Terry Bradshaw (Quarterback, 1970-1983)
Many youngsters watching Bradshaw currently play the role of lovable old man on Fox’s NFL Sunday must have no idea that same man is one of the greatest field generals in NFL history. A 4-time Super Bowl champion and 1978 NFL MVP, Bradshaw is also deservedly famous for being the rare quarterback who called his own plays throughout his career.
Mel Blount (Cornerback, 1970-1983)
Mel Blount played cornerback during a less pass-happy era than the one the NFL is currently operating in, and he took full advantage of that. Blount was a physical and imposing thorn in the side of opposing receivers for 14 seasons. A 5-time Pro Bowler, arguably no cornerback has better used the “bump-and-run” strategy in downfield coverage.
Franco Harris (Running Back, 1972-1983)
Harris was a fearsome running back who compiled over 12,000 yards and 100 touchdowns in his NFL career, but he will forever be defined by a single play: 1972’s Immaculate Reception, in which Harris improbably caught a deflected pass from quarterback Terry Bradshaw and took it all the way to the house.
Lynn Swann (Wide Receiver, 1974-1982)
A cornerstone of the ‘70s Steelers dynasty alongside the likes of Bradshaw and Harris, Swann caught over 5,000 yards and 50 touchdowns during his time in Pittsburgh.
Mike Webster (Center, 1974-1988)
Webster is widely regarded as one of the greatest centers in NFL history, one of the sports most essential and yet frequently overlooked positions. Since his retirement and subsequent death, Webster had also been a leading figure in the NFL’s on-going concussion and player safety debates.
Jack Lambert (Linebacker, 1974-84) & Joe Greene (Defensive Tackle, 1969-1981)
Lambert and Greene were the cornerstones of Pittsburgh’s legendary “Steel Curtain” defense during the dynasty years. Together the two combined for 20 Pro Bowl appearances and 3 NFL Defensive Player of the Year Awards.
Jerome Bettis (Running Back, 1995-2006)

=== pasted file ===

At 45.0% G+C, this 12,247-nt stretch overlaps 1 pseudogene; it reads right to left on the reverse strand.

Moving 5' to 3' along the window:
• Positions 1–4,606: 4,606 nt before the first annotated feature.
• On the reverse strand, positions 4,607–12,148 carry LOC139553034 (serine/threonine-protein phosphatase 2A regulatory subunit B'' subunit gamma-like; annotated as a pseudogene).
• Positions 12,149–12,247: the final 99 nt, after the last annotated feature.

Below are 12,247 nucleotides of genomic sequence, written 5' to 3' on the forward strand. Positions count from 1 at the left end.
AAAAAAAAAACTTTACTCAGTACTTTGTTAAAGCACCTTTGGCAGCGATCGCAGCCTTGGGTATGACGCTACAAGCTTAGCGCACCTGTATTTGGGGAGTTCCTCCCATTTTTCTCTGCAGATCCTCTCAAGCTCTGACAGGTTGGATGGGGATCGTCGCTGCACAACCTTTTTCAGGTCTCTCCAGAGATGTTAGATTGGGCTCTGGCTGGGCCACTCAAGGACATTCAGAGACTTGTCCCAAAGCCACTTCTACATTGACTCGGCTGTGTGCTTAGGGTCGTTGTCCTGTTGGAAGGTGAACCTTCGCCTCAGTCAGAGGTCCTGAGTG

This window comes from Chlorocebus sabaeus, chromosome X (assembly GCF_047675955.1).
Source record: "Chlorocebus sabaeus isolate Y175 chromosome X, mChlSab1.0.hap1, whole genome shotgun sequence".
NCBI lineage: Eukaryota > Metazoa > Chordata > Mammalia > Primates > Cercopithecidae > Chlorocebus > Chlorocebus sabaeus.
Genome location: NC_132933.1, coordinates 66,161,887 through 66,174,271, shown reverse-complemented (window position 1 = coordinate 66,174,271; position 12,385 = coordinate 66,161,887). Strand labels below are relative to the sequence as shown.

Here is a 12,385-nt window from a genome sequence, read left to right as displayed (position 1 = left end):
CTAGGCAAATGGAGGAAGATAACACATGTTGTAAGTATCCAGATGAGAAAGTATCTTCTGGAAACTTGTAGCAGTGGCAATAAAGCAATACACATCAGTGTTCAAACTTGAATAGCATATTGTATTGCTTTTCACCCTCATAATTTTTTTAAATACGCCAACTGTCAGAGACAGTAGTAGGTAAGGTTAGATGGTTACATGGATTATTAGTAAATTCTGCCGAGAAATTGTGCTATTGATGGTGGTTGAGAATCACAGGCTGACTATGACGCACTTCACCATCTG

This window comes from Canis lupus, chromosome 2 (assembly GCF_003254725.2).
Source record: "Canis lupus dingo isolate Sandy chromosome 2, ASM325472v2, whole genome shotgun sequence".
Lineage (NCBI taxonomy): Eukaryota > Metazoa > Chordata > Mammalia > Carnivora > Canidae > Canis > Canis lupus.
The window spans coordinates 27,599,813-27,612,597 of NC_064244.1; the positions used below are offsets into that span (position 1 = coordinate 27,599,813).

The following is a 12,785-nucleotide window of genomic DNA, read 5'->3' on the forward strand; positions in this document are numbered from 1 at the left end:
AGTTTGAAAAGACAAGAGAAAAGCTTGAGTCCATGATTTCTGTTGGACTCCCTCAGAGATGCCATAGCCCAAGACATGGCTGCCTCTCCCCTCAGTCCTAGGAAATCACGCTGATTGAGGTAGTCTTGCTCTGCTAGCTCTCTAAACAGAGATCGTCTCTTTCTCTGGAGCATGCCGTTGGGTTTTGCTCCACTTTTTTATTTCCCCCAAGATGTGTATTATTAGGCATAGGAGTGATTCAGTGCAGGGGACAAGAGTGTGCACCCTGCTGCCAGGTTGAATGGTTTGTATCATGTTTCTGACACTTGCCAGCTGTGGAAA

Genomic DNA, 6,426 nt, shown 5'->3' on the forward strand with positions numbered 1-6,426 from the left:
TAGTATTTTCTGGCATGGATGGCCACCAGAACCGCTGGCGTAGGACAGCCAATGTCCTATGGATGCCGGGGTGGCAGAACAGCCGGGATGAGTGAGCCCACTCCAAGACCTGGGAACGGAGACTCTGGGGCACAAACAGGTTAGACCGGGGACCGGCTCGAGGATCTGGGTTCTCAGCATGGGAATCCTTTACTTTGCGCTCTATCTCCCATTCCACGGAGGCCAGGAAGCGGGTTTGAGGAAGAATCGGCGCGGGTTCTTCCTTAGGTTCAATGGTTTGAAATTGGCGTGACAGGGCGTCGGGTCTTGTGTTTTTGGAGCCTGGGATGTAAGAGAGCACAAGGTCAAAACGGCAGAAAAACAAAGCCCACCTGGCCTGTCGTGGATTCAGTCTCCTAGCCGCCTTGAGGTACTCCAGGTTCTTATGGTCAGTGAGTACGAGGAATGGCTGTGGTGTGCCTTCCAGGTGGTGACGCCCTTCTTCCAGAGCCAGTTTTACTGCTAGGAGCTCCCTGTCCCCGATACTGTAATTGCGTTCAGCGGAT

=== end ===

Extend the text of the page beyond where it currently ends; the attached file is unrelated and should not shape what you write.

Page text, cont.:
Affectionately nicknamed “The Bus” for his hulking, hard-to-tackle frame, Bettis sits sixth on the list of the NFL’s all time leading rushers.
Hines Ward (Wide Receiver, 1998-2011)
Swann is rightfully celebrated for his contributions to those fabled ‘70s championship squads, but it’s Hines Ward who’s actually the greatest pass catcher in Steelers’ history. He won two Super Bowls in his own right (including the game’s MVP award in Super Bowl XL) and retired as one of only eight receivers in NFL history to ever amass 1,000 receptions.
Ben Roethlisberger (Quarterback, 2004-present)
Big Ben. Two-time Super Bowl champion. The franchise’s all-time leader in wins, touchdown passes, and passing yards. And he’s still out there picking opposing teams’ defenses apart. Excellence for the Steelers isn’t just the stuff of days’ past. There’s excitement at Heinz Field this season, and the easiest and cheapest way to save on Pittsburgh Steelers tickets is through Scorebig.com!
The Steelers will be doing something historic this weekend: retiring Mean Joe Greene's #75 jersey. This will only be the second jersey that the Steelers have retired in their 81-year history. Don't miss out on this historic event and the next chapter in the Steelers-Ravens rivalry, there's still time to get tickets for Sunday Night.